Stephen Foley: Dow Jones insanity shows the need to regulate the murky world of dark pools

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The Independent Online

Outlook: We don't know all the causes yet of Thursday's bout of insanity on the Dow Jones Industrial Average, but this much is clear: regulators have lost control of the equity market.

If you've been bewildered and frightened by the complexity of the credit markets, where untold dangers lurked, undetected, until they exploded into the credit crisis, at least you could take comfort in the stock market. In the equity market, common-or-garden shares trade on honest-to-goodness exchanges, where they go up and down broadly in response to investor demand, and you get a read out at the end of the day from FTSE in the UK or Dow Jones in the US.

This is the shallow end of the financial markets, where it is safe for widows and orphans to paddle. Or so you thought. Actually, in the name of "innovation" and "liquidity", Wall Street has brought complexity and a lack of transparency even here. The New York Stock Exchange and Nasdaq have lost their monopoly to private "crossing networks" with fewer disclosure rules, so that big buyers can go hunting for sellers (and vice versa) without having to reveal their hand. It makes a mockery of the claim that published stock prices reflect the balance of supply and demand at any given moment.

It is because of the sheer lack of transparency that these off-exchange trading platforms are called "dark pools". There are more than three dozen alternative trading pools in the US now, the NYSE complains.

Regulators are trying to keep up, laying down ever deeper layers of rules to govern how the trading platforms must interact, but that only creates more ways for traders to game the system. The Securities and Exchange Commission (SEC) had to move against one such cheat last autumn, when it banned dark pools from "flash trading", the practice of revealing details of a customer order to a select group of traders for a fraction of a second, giving them an unfair advantage.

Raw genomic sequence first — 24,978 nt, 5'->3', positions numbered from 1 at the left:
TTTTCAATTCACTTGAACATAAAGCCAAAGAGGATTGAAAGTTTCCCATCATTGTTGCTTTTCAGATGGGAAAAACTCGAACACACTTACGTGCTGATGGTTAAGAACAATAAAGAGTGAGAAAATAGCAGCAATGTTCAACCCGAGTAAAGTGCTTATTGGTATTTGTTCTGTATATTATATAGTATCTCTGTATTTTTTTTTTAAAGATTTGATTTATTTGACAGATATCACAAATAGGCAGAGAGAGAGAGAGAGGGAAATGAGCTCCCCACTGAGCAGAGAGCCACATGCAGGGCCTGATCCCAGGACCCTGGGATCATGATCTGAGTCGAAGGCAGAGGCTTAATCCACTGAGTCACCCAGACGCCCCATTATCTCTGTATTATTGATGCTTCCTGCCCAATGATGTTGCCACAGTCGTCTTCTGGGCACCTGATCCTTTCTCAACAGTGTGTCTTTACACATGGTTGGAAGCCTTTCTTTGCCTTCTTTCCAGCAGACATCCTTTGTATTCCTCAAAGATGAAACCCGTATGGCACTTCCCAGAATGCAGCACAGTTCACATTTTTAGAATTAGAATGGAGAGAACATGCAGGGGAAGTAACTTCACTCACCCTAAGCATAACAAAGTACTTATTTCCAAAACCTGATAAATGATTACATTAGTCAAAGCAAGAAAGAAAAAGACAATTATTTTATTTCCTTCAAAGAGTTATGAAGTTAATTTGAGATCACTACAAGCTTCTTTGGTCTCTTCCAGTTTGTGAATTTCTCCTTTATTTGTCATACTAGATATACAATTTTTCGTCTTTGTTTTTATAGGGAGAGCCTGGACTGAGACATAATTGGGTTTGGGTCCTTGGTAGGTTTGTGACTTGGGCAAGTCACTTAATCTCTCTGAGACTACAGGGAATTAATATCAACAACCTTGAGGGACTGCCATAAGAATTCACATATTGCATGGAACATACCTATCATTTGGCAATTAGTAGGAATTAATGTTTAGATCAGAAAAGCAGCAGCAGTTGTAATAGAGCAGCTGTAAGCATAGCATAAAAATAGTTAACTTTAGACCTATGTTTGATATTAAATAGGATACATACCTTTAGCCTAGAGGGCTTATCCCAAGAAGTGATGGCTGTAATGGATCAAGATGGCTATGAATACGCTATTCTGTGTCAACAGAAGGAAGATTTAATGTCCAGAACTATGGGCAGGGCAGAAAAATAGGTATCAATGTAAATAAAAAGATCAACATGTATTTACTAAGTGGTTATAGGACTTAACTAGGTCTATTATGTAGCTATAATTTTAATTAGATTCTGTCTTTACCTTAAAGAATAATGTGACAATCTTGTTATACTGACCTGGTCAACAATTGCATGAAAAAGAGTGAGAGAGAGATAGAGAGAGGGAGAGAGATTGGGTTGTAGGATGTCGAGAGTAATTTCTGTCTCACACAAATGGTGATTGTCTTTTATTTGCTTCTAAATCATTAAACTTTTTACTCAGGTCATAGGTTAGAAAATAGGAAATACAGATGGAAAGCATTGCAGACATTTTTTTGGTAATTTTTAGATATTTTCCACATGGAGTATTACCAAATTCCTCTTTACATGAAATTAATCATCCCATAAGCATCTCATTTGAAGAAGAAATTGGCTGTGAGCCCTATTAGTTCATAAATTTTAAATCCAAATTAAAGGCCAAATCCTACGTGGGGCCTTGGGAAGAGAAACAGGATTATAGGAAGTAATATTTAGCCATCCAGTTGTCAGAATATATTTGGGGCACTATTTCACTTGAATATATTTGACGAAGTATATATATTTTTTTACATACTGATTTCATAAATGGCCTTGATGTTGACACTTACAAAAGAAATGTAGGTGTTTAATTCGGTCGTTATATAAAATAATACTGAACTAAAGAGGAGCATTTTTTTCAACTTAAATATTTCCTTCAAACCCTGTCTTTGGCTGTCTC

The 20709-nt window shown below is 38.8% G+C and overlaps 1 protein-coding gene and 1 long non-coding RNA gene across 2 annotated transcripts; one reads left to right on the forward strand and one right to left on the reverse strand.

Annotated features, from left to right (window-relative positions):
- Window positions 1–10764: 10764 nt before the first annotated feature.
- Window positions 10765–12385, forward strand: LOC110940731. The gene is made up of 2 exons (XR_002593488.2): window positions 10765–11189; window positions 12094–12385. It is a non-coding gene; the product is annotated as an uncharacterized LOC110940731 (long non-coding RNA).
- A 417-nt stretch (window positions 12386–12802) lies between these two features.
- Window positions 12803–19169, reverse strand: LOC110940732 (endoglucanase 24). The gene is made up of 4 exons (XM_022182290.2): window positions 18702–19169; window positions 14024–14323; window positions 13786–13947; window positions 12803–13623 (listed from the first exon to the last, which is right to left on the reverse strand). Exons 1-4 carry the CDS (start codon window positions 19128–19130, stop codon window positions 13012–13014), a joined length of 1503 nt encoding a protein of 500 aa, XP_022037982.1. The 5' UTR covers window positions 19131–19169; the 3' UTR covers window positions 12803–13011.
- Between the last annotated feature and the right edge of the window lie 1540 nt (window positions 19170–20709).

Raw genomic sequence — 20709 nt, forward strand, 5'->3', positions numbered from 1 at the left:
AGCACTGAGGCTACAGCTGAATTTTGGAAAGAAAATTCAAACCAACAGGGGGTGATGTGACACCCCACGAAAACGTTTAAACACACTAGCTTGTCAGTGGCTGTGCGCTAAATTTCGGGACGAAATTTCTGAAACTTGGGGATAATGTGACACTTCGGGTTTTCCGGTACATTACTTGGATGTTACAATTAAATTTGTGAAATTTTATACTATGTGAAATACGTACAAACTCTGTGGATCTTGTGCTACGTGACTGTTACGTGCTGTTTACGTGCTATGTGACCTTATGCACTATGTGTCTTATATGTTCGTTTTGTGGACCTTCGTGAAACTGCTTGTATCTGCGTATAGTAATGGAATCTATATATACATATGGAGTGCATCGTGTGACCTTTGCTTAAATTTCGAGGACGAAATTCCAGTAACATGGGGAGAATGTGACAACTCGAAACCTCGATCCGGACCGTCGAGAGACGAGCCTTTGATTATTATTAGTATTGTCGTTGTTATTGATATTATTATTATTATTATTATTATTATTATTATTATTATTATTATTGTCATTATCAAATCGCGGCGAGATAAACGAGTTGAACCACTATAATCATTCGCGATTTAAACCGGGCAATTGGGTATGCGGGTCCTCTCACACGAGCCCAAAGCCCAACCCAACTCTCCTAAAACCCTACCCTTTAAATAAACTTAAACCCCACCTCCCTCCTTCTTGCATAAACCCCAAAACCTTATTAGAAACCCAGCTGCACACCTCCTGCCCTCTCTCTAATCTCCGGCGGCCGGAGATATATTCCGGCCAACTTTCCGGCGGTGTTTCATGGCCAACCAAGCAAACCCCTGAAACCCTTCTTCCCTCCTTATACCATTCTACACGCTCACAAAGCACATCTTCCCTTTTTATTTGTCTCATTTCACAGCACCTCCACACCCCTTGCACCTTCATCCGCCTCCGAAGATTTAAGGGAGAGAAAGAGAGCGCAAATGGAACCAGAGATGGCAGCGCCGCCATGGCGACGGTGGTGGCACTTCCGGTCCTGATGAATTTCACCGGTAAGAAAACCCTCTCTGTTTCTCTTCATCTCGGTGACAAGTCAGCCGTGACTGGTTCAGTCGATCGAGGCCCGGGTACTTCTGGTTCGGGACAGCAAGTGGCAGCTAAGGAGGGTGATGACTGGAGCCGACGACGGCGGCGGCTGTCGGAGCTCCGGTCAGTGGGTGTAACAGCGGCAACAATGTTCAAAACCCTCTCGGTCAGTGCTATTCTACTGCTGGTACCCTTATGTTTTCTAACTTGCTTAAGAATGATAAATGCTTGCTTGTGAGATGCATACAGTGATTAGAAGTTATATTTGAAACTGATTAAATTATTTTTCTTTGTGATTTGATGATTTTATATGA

The traders themselves long ago stopped being actual humans. More than half of all share trades in the US are now done by computer programmes, and the proportion is rising exponentially. These black-box programmes are designed to trade at very high frequency, using impenetrable mathematical models to spot supposed trading patterns and eke out tiny profits, multiple times a second. Even the unnoticeable amount of time it takes data to travel down a cable makes a difference, which is why hedge funds pay to install their computers on-site at exchanges.

Defenders of the new landscape say dark pools are great for institutional investors, who get better prices for their trades, and high-frequency traders are great for retail investors, who get a much more liquid market.

But that crazy move between 2.40pm and 3pm on Thursday, when the Dow plunged 998 points, was what you might call an "unintended consequence". Volatility is inherently higher in a computer-driven trading environment. It is why there have been so-called "circuit breakers" in place since the crash of 1987, the last time the robots went wild. The circuit breakers slow down or even halt trading if stocks start moving too quickly, so that new buyers or sellers can come in without fear of being trampled in a stampede.

One factor in the madness, at least according to the NYSE boss Duncan Niederauer, appears to have been the lack of co-ordination between his exchange, which has circuit breakers, and the dark pools, which carried on trading in halted stocks, causing weird price distortions, triggering computer program errors and stoking a panic.

The SEC recently – belatedly – began to review of high-frequency trading and dark pools. It is difficult to be optimistic that it will get its head round all these issues. This is the same SEC that couldn't catch Bernard Madoff when he was using an archaic computer to fabricate thousands of trades.

Complexity is, by design, the enemy of regulation. The answer, therefore, is a sweeping away of this complexity, a curb on high-frequency trading, forced consolidation of dark pools and much more transparency everywhere. The SEC needs to act boldly – or else Thursday's chaos will be just a taster of what is to come.